WALLA WALLA, WASH. -- Joel Keller and Jason McDonald, captains of the baseball and basketball teams, respectively, have been honored as co-winners of the 1993 Borleske Athletic Trophy, which is presented annually to the most outstanding male student-athlete at Whitman College.
The award, which is decided by a vote of the Whitman coaching staff, recognizes athletic ability and accomplishments, leadership and sportsmanship qualities, and contributions to the campus as a whole.
Keller, a four-year starter on the baseball team, enjoyed an outstanding senior season as a second baseman, leading the Missionaries in nearly all offensive categories. He .380 on the season, finishing third in the Northwest Conference of Independent Colleges (NCIC) batting race, while clubbing nine doubles, four triples and two home runs. He scored 24 runs, collected 22 RBI and stole 10 bases.
Keller, a graduate of Ellensburg (Wash.) High School who majored in economics at Whitman, capped his senior season by winning first-team honors in both the NCIC and NAIA District I.
"Joel led our team in hitting this season, and he was probably our best defensive player," Whitman baseball coach Max Seachris said. "He's a hard worker, and he's definitely one of the team leaders. His baseball savvy is just outstanding. He's got a shot at getting taken in the June professional draft, that's how good he is."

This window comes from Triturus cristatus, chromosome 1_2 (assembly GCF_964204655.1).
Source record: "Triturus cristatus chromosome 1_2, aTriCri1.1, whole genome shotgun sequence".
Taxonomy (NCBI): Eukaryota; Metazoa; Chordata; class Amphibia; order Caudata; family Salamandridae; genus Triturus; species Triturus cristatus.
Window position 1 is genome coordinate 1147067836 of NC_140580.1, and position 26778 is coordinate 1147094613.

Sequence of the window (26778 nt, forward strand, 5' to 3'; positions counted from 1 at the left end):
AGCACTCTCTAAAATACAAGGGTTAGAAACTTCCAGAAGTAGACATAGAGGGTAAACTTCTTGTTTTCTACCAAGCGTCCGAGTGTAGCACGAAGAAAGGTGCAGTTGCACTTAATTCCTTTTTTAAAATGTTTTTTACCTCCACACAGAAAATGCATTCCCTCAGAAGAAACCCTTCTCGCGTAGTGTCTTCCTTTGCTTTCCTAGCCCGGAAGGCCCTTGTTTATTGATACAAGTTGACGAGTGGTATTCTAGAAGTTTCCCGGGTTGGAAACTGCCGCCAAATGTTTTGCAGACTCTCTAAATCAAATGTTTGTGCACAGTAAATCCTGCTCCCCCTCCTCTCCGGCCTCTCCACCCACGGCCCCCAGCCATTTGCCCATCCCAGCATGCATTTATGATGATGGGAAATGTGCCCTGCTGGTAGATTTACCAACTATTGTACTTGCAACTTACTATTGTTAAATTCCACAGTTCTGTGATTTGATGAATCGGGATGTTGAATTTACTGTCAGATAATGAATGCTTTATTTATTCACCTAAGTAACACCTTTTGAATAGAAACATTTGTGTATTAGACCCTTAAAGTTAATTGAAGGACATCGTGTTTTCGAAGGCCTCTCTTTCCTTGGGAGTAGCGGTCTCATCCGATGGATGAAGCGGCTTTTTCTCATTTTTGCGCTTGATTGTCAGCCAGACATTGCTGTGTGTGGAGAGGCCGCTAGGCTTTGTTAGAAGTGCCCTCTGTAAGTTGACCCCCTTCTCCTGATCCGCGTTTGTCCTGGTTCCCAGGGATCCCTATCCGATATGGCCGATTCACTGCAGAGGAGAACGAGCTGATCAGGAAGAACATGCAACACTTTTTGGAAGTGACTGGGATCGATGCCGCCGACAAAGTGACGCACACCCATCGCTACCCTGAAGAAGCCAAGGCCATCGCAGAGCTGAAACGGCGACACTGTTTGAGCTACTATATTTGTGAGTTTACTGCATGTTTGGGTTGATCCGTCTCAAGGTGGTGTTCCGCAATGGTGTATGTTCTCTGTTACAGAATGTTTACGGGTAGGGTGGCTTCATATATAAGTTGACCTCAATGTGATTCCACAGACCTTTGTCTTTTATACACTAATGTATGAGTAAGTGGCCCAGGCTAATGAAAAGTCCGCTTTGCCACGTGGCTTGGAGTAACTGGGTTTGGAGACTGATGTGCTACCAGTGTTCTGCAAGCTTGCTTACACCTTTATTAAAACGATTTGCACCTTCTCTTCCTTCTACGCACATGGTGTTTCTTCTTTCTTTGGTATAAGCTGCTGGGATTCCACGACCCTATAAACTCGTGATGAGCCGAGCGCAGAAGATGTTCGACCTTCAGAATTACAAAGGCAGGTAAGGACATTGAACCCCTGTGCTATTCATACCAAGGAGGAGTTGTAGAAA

McDonald, a 6-foot-2 forward, moved into a starter's role midway through his freshman basketball season and eventually scored 960 career points. He averaged 13 points per game during his junior season, when he made 51 of 124 three-point shots (41 percent) and 27 of 33 free throws (82 percent). As a senior, McDonald scored 11.1 points per game as part of a balanced Whitman offense that saw six Missionaries average between 12.9 and 9.2 points.
McDonald, who drilled a total of 172 three-point baskets in his four years, often attracted double-team defensive coverage from other teams. "Jason could shoot the lights out," Whitman basketball coach Jim Mastin said. "The other teams would put their best player on him, and then they'd put a second player on him. But when we got him open and got him the ball, he drilled it. We just didn't get him the ball often enough."
Whether on the court or off, McDonald was a "coach's dream," Mastin added. "He's a real competitor, someone you can count on. He's very intelligent, very bright, and he's going to do very well in the real world. He's the kind of kid you'd want to take home and introduce to your daughter, and to me that's an ultimate compliment."
McDonald, a graduate of Olympia (Wash.) High School, majored in psychology at Whitman.